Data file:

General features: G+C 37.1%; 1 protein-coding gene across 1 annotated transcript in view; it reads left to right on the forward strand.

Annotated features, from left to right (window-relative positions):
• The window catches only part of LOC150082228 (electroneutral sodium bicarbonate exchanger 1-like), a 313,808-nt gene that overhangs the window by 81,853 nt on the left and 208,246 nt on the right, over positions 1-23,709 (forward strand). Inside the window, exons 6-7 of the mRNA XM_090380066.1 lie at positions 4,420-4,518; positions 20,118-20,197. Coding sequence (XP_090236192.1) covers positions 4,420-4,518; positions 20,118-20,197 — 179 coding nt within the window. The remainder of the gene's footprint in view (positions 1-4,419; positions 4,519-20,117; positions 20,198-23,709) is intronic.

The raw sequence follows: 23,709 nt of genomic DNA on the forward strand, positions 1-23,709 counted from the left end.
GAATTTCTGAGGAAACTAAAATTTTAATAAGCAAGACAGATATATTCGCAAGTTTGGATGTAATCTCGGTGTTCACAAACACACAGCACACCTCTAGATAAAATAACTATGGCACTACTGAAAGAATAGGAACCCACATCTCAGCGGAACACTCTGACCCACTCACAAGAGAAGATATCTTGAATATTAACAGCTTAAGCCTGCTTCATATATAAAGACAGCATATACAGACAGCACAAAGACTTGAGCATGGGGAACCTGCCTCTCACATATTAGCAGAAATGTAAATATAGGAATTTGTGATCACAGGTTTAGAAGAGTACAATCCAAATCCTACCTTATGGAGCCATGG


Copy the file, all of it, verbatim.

General features: G+C 37.1%; 1 protein-coding gene across 1 annotated transcript in view; it reads left to right on the forward strand.

Annotated features, from left to right (window-relative positions):
• The window catches only part of LOC150082228 (electroneutral sodium bicarbonate exchanger 1-like), a 313,808-nt gene that overhangs the window by 81,853 nt on the left and 208,246 nt on the right, over positions 1-23,709 (forward strand). Inside the window, exons 6-7 of the mRNA XM_090380066.1 lie at positions 4,420-4,518; positions 20,118-20,197. Coding sequence (XP_090236192.1) covers positions 4,420-4,518; positions 20,118-20,197 — 179 coding nt within the window. The remainder of the gene's footprint in view (positions 1-4,419; positions 4,519-20,117; positions 20,198-23,709) is intronic.

The raw sequence follows: 23,709 nt of genomic DNA on the forward strand, positions 1-23,709 counted from the left end.
GAATTTCTGAGGAAACTAAAATTTTAATAAGCAAGACAGATATATTCGCAAGTTTGGATGTAATCTCGGTGTTCACAAACACACAGCACACCTCTAGATAAAATAACTATGGCACTACTGAAAGAATAGGAACCCACATCTCAGCGGAACACTCTGACCCACTCACAAGAGAAGATATCTTGAATATTAACAGCTTAAGCCTGCTTCATATATAAAGACAGCATATACAGACAGCACAAAGACTTGAGCATGGGGAACCTGCCTCTCACATATTAGCAGAAATGTAAATATAGGAATTTGTGATCACAGGTTTAGAAGAGTACAATCCAAATCCTACCTTATGGAGCCATGG